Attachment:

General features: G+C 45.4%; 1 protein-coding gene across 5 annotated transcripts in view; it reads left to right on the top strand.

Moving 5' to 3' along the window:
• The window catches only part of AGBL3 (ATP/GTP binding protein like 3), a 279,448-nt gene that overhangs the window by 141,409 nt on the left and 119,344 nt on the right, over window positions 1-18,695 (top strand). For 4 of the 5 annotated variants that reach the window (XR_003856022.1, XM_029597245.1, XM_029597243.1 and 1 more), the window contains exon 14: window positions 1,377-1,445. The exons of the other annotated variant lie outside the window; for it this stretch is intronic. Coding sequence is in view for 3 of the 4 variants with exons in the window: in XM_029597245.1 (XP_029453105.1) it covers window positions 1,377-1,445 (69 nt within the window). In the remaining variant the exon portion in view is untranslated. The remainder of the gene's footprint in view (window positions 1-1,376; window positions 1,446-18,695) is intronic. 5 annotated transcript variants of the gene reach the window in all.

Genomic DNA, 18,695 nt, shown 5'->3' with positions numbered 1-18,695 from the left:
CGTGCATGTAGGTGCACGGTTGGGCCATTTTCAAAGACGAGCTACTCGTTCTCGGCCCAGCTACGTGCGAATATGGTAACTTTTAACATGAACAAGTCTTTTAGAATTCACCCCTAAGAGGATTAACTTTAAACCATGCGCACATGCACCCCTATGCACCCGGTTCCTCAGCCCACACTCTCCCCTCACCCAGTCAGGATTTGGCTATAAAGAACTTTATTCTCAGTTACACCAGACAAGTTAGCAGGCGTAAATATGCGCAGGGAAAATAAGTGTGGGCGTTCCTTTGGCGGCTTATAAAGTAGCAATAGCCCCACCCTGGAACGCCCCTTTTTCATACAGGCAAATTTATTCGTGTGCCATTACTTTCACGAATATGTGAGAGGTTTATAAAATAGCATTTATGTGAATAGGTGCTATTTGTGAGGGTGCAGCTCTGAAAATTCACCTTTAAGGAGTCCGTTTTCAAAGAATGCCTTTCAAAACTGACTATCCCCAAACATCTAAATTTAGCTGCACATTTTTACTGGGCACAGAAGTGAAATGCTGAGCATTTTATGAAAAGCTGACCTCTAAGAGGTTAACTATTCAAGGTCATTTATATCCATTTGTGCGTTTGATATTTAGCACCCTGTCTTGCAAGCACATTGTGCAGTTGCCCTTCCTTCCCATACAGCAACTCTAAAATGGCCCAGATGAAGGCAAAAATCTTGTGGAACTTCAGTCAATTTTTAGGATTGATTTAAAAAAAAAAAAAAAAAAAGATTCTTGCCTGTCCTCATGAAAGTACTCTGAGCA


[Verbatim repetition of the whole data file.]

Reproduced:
General features: G+C 45.4%; 1 protein-coding gene across 5 annotated transcripts in view; it reads left to right on the top strand.

Moving 5' to 3' along the window:
• The window catches only part of AGBL3 (ATP/GTP binding protein like 3), a 279,448-nt gene that overhangs the window by 141,409 nt on the left and 119,344 nt on the right, over window positions 1-18,695 (top strand). For 4 of the 5 annotated variants that reach the window (XR_003856022.1, XM_029597245.1, XM_029597243.1 and 1 more), the window contains exon 14: window positions 1,377-1,445. The exons of the other annotated variant lie outside the window; for it this stretch is intronic. Coding sequence is in view for 3 of the 4 variants with exons in the window: in XM_029597245.1 (XP_029453105.1) it covers window positions 1,377-1,445 (69 nt within the window). In the remaining variant the exon portion in view is untranslated. The remainder of the gene's footprint in view (window positions 1-1,376; window positions 1,446-18,695) is intronic. 5 annotated transcript variants of the gene reach the window in all.

Genomic DNA, 18,695 nt, shown 5'->3' with positions numbered 1-18,695 from the left:
CGTGCATGTAGGTGCACGGTTGGGCCATTTTCAAAGACGAGCTACTCGTTCTCGGCCCAGCTACGTGCGAATATGGTAACTTTTAACATGAACAAGTCTTTTAGAATTCACCCCTAAGAGGATTAACTTTAAACCATGCGCACATGCACCCCTATGCACCCGGTTCCTCAGCCCACACTCTCCCCTCACCCAGTCAGGATTTGGCTATAAAGAACTTTATTCTCAGTTACACCAGACAAGTTAGCAGGCGTAAATATGCGCAGGGAAAATAAGTGTGGGCGTTCCTTTGGCGGCTTATAAAGTAGCAATAGCCCCACCCTGGAACGCCCCTTTTTCATACAGGCAAATTTATTCGTGTGCCATTACTTTCACGAATATGTGAGAGGTTTATAAAATAGCATTTATGTGAATAGGTGCTATTTGTGAGGGTGCAGCTCTGAAAATTCACCTTTAAGGAGTCCGTTTTCAAAGAATGCCTTTCAAAACTGACTATCCCCAAACATCTAAATTTAGCTGCACATTTTTACTGGGCACAGAAGTGAAATGCTGAGCATTTTATGAAAAGCTGACCTCTAAGAGGTTAACTATTCAAGGTCATTTATATCCATTTGTGCGTTTGATATTTAGCACCCTGTCTTGCAAGCACATTGTGCAGTTGCCCTTCCTTCCCATACAGCAACTCTAAAATGGCCCAGATGAAGGCAAAAATCTTGTGGAACTTCAGTCAATTTTTAGGATTGATTTAAAAAAAAAAAAAAAAAAAGATTCTTGCCTGTCCTCATGAAAGTACTCTGAGCA